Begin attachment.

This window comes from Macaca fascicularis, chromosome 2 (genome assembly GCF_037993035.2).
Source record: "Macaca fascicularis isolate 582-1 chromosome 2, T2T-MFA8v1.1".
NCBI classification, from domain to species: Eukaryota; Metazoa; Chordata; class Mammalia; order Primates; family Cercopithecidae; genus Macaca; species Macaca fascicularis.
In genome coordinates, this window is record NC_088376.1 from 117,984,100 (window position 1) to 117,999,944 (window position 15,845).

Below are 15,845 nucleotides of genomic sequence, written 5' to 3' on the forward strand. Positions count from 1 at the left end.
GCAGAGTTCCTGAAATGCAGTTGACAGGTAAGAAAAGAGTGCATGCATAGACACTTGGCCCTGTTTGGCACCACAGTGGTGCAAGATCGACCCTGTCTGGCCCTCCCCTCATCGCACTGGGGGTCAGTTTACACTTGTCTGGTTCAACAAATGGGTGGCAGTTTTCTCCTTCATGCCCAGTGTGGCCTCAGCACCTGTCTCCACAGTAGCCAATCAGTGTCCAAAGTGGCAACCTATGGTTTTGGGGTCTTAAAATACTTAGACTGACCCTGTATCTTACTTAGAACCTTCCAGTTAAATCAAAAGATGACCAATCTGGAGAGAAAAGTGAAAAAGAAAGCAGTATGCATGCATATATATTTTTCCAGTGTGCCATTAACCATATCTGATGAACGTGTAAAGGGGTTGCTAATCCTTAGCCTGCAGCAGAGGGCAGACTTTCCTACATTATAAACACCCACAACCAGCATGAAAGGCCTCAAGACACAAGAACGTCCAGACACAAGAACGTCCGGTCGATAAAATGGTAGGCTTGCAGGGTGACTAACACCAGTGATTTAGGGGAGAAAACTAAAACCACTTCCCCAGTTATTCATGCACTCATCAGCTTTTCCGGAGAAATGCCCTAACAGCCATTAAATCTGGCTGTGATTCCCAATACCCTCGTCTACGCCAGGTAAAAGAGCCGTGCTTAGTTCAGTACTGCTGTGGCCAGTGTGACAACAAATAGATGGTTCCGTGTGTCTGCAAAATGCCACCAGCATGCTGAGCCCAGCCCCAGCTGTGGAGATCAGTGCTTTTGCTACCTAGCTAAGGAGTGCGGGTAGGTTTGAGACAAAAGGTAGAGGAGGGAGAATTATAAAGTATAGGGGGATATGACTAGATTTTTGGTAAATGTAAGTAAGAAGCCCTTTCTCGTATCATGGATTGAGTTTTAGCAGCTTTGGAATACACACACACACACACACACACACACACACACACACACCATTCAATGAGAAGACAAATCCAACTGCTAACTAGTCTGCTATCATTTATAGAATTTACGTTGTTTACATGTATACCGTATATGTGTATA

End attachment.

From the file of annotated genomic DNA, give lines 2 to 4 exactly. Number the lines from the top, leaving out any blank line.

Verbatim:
Source record: "Macaca fascicularis isolate 582-1 chromosome 2, T2T-MFA8v1.1".
NCBI classification, from domain to species: Eukaryota; Metazoa; Chordata; class Mammalia; order Primates; family Cercopithecidae; genus Macaca; species Macaca fascicularis.
In genome coordinates, this window is record NC_088376.1 from 117,984,100 (window position 1) to 117,999,944 (window position 15,845).